Diffusion had become a discredited archaeological theory. The establishment refused to endorse it. Thor Heyerdahl had fought the good fight with his Kon-Tiki expedition in 1947, suggesting that ancient people did have the know-how and gumption to travel great distances over water, carrying their religion and technology with them. But even though his theories proved popular to the general public, the archaeological establishment refused to accept them.
So that was that. There was no European presence in the Americas before Columbus. End of story.
But the argument would not go away. So-called monks' caves, exact replicas of very early Christian monks' cells and prayer chapels, existing to this day along the west coasts of Ireland and the outer islands of Britain, were discovered all over New England. What were they?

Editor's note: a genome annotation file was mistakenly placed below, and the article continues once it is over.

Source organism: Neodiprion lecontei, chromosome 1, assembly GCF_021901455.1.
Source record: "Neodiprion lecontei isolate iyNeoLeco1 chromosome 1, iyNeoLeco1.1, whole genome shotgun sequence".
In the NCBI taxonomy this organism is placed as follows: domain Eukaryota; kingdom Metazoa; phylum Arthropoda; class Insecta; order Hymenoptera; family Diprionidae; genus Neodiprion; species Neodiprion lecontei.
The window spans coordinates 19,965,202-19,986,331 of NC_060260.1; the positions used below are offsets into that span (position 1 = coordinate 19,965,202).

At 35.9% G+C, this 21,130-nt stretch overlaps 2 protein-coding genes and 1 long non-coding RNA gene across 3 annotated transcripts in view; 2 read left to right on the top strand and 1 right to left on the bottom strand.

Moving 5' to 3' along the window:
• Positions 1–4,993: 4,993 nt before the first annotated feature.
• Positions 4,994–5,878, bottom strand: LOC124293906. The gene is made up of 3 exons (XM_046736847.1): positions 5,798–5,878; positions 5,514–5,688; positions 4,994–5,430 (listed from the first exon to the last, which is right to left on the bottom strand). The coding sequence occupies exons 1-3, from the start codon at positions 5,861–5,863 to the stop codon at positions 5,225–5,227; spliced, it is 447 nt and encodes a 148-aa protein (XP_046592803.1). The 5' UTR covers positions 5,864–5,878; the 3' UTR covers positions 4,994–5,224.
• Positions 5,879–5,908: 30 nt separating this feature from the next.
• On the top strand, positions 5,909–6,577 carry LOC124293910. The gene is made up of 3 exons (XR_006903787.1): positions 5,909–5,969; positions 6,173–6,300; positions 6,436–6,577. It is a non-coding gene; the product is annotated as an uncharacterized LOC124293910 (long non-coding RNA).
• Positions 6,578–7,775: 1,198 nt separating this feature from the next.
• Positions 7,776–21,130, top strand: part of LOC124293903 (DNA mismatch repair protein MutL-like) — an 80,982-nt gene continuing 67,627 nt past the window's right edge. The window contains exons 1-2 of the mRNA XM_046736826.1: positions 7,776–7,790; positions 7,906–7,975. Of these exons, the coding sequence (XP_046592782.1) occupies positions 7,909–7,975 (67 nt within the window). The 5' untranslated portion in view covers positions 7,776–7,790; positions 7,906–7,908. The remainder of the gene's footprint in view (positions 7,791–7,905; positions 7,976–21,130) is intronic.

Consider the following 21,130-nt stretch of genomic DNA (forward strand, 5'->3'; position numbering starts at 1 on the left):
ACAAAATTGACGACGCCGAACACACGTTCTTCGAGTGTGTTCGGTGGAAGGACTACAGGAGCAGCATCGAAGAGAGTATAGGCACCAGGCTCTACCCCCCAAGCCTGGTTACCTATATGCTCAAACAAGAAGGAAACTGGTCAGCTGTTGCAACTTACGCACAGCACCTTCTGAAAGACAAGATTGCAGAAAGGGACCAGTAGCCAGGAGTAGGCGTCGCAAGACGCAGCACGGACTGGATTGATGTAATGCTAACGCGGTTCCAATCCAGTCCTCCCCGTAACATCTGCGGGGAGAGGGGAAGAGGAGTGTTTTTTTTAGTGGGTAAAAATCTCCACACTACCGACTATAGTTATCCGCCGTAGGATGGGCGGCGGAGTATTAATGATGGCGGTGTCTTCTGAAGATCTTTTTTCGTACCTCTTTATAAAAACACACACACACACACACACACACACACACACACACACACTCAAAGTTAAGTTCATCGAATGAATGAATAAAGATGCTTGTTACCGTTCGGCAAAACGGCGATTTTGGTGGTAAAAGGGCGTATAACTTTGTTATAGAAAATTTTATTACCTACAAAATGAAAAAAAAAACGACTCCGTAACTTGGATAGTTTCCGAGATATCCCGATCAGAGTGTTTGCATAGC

Colonial storage cellars, said the experts; certainly nothing do with preColumbian Christianity, and absolutely nothing to do with ancient religion, either.
Others pointed out that they have doors that are much too small for storage cellars and that they have been called "monks' caves" from the beginning of colonial history. Furthermore, sometimes they seem to be placed with regard to solar alignments. But most of all, they look just like their European counterparts.
Detractors claim that any resemblance is purely coincidental because early Europeans could not have crossed the Atlantic, while proponents of the diffusion theory wonder why not and point to the monks' caves and grave sites of the Red Paint People as evidence of such crossing.
And on it goes. The big gun called "political correctness" has even been brought into play by the traditional archaeological community, who accuse diffusions theorists of implying that native peoples weren't smart enough to develop the religions and traditions of the Red Paint People. Further, they wonder why the theory persists that people traveled only from Europe to America, rather than the other way around.
Aside from the fact that oceanic currents don't flow that way, some reply that perhaps Native Americans did make the crossing, and that two-way traffic across the Atlantic be just one of the many things, including but not limited to Greek culture, that Europeans lost during the Dark Ages.